May 31, 2019

From Sarah Carllson, MSW Intern, Trauma Informed Oregon

When I entered Framingham State Prison for the first time at age 19, I was placed in a cold, dark holding cell with 9 other women. Most of us were in bad shape, experiencing withdrawal symptoms, bruised from domestic violence, and simply scared to death of what we would experience after entering our designated cellblocks. After almost an entire day of being crammed in that cell, I was finally moved and asked to remove my clothes in front of an intimidating, angry-looking woman and then to bend over (stark naked) and cough. I was then placed with my first cellmate. She was quiet, dysphoric, and seemed out of place (as many of us did). Later that evening, three women entered our cell and essentially “punished” my cellmate for her crime. There was no debriefing, there was no one to talk to, and no one even bothered to get rid of the pools of blood. The unit was placed on lockdown and I was locked in for the night. I was told to “get some rest” and that an inmate cleaning crew would be in early the next morning to clean up.

When I went to my first meal, it was roughly enough food for a small child but I was grateful for it because I hadn’t eaten in a few days because the ham on the sandwiches we were given in holding had a green, shiny hue to it. I stopped for some Kool-Aid on my way to sit down and reached over another woman’s tray. I learned quickly that that is a big no-no. My tray was knocked out of my hands and this woman spit in my eye before swinging her fists at me. She was quickly taken away but the situation did not end there. I was blamed by her friends for her being sent to “the hole” (solitary confinement) and was harassed at every meal following that, to the point that I began skipping meals due to fear of being beaten.

Eventually, Big Mama, an abuser, took me under her wing and protected me. She gave me books, snacks, and sat with me at every meal. She introduced me to her friends, taught me how to stay “safe” and who to avoid. Without her help, I don’t know what would have happened to me in there. However, despite her support, I still found myself awake most of my nights, in a state a constant hypervigilance and wondering what would happen in the afterlife because I feared I might die within the prison walls. When I was released months later, the insomnia, severe anxiety, and preoccupation with death did not leave me.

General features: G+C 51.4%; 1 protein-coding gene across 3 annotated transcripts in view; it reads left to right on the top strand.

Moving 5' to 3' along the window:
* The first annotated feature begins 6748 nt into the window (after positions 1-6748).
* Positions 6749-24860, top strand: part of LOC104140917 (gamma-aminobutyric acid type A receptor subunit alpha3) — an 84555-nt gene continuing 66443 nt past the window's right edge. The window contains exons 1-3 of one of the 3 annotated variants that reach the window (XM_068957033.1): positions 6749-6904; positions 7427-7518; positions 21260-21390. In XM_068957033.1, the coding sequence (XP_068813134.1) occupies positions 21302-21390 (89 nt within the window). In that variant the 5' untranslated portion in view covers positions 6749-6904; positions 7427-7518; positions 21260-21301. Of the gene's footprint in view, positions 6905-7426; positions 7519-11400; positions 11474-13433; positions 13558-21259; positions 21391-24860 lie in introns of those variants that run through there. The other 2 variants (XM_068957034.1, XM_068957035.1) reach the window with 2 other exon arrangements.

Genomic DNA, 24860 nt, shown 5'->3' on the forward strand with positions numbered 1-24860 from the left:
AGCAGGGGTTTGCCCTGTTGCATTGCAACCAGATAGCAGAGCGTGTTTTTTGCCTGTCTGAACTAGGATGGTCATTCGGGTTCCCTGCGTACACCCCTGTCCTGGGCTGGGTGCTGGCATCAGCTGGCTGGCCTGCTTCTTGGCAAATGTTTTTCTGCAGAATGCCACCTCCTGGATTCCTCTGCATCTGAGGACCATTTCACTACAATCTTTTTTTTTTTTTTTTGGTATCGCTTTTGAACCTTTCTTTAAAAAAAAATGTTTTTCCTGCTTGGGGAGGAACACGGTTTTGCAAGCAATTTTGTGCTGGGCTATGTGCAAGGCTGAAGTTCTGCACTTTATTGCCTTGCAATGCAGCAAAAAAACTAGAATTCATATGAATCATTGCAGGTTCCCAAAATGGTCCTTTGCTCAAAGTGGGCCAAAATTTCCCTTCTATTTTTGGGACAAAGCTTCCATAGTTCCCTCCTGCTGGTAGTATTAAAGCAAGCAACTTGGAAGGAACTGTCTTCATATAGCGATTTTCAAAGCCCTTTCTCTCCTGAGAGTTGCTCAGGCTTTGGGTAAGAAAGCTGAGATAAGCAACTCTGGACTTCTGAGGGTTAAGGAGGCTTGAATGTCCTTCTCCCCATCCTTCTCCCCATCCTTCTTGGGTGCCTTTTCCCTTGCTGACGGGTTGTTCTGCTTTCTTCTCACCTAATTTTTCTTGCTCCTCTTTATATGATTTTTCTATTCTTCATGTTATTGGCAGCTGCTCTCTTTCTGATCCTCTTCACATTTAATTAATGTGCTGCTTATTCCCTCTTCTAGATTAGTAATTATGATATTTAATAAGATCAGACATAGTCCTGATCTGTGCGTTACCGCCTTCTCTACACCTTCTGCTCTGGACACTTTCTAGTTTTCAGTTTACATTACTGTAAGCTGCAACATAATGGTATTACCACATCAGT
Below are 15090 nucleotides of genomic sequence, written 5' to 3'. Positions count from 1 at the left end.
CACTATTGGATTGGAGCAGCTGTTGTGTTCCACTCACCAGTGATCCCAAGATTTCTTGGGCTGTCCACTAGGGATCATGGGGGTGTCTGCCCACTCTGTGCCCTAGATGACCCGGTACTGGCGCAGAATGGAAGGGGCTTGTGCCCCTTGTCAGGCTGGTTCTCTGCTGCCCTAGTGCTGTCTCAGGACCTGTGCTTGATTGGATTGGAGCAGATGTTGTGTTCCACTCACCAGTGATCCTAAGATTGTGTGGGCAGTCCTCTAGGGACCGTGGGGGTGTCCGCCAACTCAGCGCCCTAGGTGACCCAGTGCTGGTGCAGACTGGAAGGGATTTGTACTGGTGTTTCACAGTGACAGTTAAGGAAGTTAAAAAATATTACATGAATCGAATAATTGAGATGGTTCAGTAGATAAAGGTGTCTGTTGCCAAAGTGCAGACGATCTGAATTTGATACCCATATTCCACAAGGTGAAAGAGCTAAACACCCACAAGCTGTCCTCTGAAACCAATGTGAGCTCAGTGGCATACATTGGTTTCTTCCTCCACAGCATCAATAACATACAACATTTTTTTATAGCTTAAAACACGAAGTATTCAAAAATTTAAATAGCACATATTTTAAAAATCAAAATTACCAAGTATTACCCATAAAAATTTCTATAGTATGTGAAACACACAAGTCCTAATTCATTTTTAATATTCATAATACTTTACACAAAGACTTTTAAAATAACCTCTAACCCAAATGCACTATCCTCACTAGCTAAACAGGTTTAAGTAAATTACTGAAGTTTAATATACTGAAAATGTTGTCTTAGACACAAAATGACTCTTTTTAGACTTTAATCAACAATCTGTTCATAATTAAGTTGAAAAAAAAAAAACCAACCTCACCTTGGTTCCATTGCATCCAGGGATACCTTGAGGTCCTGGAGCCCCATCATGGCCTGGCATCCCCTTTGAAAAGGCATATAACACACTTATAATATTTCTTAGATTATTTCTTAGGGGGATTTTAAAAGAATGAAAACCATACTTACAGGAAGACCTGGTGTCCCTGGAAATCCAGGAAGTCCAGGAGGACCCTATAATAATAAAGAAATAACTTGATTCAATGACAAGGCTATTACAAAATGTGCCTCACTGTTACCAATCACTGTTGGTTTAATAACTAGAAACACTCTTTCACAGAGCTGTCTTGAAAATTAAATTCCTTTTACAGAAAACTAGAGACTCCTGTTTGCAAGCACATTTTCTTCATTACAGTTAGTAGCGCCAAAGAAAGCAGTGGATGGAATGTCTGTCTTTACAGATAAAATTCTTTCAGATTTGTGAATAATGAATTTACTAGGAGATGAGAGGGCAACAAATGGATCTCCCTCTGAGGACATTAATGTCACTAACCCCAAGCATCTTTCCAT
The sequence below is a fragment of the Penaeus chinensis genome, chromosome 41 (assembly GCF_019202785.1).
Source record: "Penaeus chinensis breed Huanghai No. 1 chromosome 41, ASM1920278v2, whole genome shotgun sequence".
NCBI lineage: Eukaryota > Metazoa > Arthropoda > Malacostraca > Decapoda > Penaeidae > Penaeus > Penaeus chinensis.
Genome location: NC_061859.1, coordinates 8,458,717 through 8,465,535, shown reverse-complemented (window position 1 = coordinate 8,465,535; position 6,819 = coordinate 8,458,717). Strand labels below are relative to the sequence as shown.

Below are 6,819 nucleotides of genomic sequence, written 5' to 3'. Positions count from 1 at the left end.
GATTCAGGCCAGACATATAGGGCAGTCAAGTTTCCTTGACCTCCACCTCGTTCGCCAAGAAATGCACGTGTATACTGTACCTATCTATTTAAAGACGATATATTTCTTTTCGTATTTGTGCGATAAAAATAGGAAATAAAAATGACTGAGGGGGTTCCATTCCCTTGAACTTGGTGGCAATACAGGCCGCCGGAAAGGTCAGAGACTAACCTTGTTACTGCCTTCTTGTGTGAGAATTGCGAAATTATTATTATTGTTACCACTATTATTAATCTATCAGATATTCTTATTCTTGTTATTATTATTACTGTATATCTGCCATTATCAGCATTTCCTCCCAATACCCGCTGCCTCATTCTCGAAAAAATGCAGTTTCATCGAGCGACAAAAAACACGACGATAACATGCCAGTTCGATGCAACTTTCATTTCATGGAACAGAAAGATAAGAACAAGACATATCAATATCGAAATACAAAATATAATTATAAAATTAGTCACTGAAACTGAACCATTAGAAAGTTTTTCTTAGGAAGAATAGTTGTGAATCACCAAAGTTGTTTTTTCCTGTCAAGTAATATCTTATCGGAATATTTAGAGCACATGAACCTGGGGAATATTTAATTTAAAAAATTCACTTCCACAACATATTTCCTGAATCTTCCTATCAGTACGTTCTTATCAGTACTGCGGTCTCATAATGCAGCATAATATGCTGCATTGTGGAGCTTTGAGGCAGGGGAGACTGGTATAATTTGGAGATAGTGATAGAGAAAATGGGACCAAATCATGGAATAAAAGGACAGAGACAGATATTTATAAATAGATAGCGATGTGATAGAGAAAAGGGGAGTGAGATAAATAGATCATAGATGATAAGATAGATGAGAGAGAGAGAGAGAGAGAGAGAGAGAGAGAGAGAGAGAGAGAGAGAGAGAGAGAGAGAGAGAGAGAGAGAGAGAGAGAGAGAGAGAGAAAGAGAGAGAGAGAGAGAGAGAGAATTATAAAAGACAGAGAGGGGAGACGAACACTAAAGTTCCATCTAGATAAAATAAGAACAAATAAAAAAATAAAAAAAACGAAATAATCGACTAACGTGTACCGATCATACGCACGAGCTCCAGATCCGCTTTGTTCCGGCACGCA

Although I promised myself I would never do anything that could put me at risk for returning to Framingham, I quickly picked up substances again. I felt as if I needed a reprieve from the constant state of fear I was living in.

Policies to Reduce Harm

In hindsight, as a graduate student in the field of organizational social work, I recognize that there are policies that can be put into place to reduce harm to people entering and leaving the corrections system. They are as follows:

Transparency: Instead of waiting for hours in the holding cell with no direction, someone could have informed me of the intake process, which would have provided me with opportunity to mentally prepare and feel as if I had some dignity in a situation in which I was powerless.

Collaboration: The intimidating, angry-looking guard that checked me could have worked with me in moving through this process by letting me know what to expect, asking if I needed to use the bathroom first, or offering a kind conversation during the process to help with my apparent nervousness and discomfort.

Safety: I could have been warned of the dangers that awaited me in the prison and been debriefed after witnessing a vile assault.

Peer support: Offering a peer support program for new inmates may be the most important thing of all. Isolation and loneliness is harmful. If we can alleviate at least some of those feelings, we can promote better outcomes during and after incarceration.

Just because someone commits a crime, it doesn’t make that person less human. Adopting universal policies that promote physical and psychological safety, and that are rooted in the assumption that those in the justice system have likely experienced trauma, should be mandatory in all institutions—especially the prison system.

Some institutions have implemented policies such as those suggested above. Please see the infographic below for more details.